“All I can say about Mike Neal moving to outside linebacker is look out,” Worthy said. “That’s all I can say. There’s about to be some hell to pay for whoever has to deal with him.”

Whether Neal plays as a true outside linebacker or as an interior pass rusher, it’s clear the team views him as one of its most talented pass rushers. And towards the end of the season, Neal may have been the team’s second-most efficient pass rusher after Clay Matthews.

With a deeper group of defensive linemen this season, players who specialize in the pass-rush department may be able to focus on that more than in years past. Raji and Pickett will assume two starting spots, and the third spot will likely come down to Jones or Wilson.



Green Bay Packers Final 2013 Draft Board

Packers GM Ted Thompson and Head Coach Mike McCarthy completed their eight draft together this weekend

Packers GM Ted Thompson and Head Coach Mike McCarthy completed their eight draft together this weekend

The 2013 NFL Draft is in the books which means the Green Bay Packers have made all of their selections and we know who will be joining the team in training camp come late July.  Our team at ALLGBP.com has done a fantastic job in breaking down each of these players and be sure to check out each and get to know your newest Packer players!

Let’s take a look at this year’s full slate of draft picks:

Round 1

26th, 26th overall – Datone Jones, DE, UCLA

Many expected this pick if the Packers were staying put in round one.  Many say Jones was a great value at 26th overall and should start right away.  Helps solidify a position of need.

Round 2

29th, 61st overall (from 49ers) – Eddie Lacy, RB, Alabama

After several draft analysts had Lacy going to the Packers in round one and even before their pick, Green Bay had to be shocked to see him fall into their laps in round two.  Touted by many as the best running back in this year’s class, Lacy was the fourth back taken after Giovani Bernard (Bengals), Le’Veon Bell (Steelers) and Montee Ball (Broncos).  Clearly the Packers wanted Lacy and he will make an immediate impact to a running game that has lacked punch for the past three seasons.

Round 4

12th, 109th overall (from Saints through Dolphins) – David Bakhtiari, OT, Colorado

After trading down a few spots in the fourth round, Thompson opted to add some depth to the Packers offensive line.  Bakhtiari brings all 6’4″, 300 lbs with him to Green Bay and should be given an opportunity to battle with Derek Sherrod (if healthy) and become a starting tackle opposite Bryan Bulaga.  He is versatile, however, and can also play at the guard spot.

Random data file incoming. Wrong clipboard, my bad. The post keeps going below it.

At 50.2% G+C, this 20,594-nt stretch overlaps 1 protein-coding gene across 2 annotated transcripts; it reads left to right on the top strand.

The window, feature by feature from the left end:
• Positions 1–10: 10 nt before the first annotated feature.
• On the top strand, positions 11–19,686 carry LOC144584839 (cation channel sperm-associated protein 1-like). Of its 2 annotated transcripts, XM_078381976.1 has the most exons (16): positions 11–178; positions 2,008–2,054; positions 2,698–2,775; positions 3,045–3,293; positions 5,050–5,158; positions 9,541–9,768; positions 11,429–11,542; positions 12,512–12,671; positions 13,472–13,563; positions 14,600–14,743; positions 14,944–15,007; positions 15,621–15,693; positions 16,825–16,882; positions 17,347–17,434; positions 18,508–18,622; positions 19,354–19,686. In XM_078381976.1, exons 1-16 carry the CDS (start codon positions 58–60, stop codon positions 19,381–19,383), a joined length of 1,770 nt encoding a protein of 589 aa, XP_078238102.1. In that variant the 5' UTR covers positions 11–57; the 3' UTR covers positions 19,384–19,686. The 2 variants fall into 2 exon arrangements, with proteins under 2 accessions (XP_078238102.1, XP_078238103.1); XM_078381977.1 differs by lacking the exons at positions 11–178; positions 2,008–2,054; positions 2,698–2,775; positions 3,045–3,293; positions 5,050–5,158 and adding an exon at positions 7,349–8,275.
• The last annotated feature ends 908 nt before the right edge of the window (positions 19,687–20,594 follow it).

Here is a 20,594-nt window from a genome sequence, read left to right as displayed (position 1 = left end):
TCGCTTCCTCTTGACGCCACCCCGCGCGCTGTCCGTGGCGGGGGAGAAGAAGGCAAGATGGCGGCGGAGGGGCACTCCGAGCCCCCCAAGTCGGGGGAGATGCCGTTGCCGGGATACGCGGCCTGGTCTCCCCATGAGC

25th, 122nd overall – J.C. Tretter, OT, Cornell

Tretter was a bit of a surprise pick here, at least to me.  Just 13 picks after selecting Bakhtiari, the Packers drafted another offensive tackle.  A further glace at Tretter shows that he is more likely to translate in the NFL as a guard or possibly even center.  That versatility is what Packers GM Ted Thompson and Head Coach Mike McCarthy like in a lineman.  Quarterback Aaron Rodgers has been sacked more times than any other quarterback since 2008.  Shoring up the offensive front was clearly a priority for Thompson.



Packers 2013 NFL Draft: Day 3 Grade and Analysis

UCLA RB Johnathan Franklin

UCLA RB Johnathan Franklin

Entering the final day of the 2013 NFL Draft, the Green Bay Packers were slated to make ten selections. But when it was all said and done, the Packers added only nine players to the team.

Their first two selections of the day were offensive linemen David Bakhtiari and J.C. Tretter.

Bakhtiari was a three-year starter at Colorado, and I had a late-second to early-third round grade on him entering the draft. He was a tackle at the college level but will probably play guard at the NFL level. The Packers drafted Bakhtiari with pick No. 109 in the fourth round.

Tretter started at left tackle the past two seasons at Cornell. He was a unanimous All-Ivy League First Team selection as a senior after beginning his college career as a tight end. He was a high school quarterback. With the Packers, Tretter will likely play on the interior of the offensive line.

Later in round four, Ted Thompson continued his trading ways by moving up for UCLA running back Johnathan Franklin.

Many scouts thought Franklin would be a second-round pick, and some even had Franklin and Eddie Lacy as the top two players at the position. My final rankings had Franklin as the No. 2 back in the draft, just ahead of Lacy and behind Giovani Bernard who was selected by the Cincinnati Bengals at the top of the second round.

It was my belief that Franklin would be a better fit for the Packers offense than Lacy. But now that the Packers have both young backs, the running game should be vastly improved in 2013.

After making UCLA defensive end Datone Jones their first selection of the draft, the Packers went with four straight offensive players: two linemen and two running backs.

But in the fifth and sixth round, the Packers went back to the defensive side of the ball by selecting Iowa cornerback Micah Hyde, Mississippi State defensive end Josh Boyd and Illinois State outside linebacker Nate Palmer.

Hyde faces an uphill battle to earn regular playing time at cornerback, perhaps the Packers’ deepest position, but his versatility and ability to play special teams could help him crack the 53-man roster. Boyd will be a part of the team’s defensive line competition come training camp. Palmer started his college career at Illinois before transferring to Illinois State; he racked up 17 sacks his past two seasons at Illinois State and led the country in quarterback hits in 2012.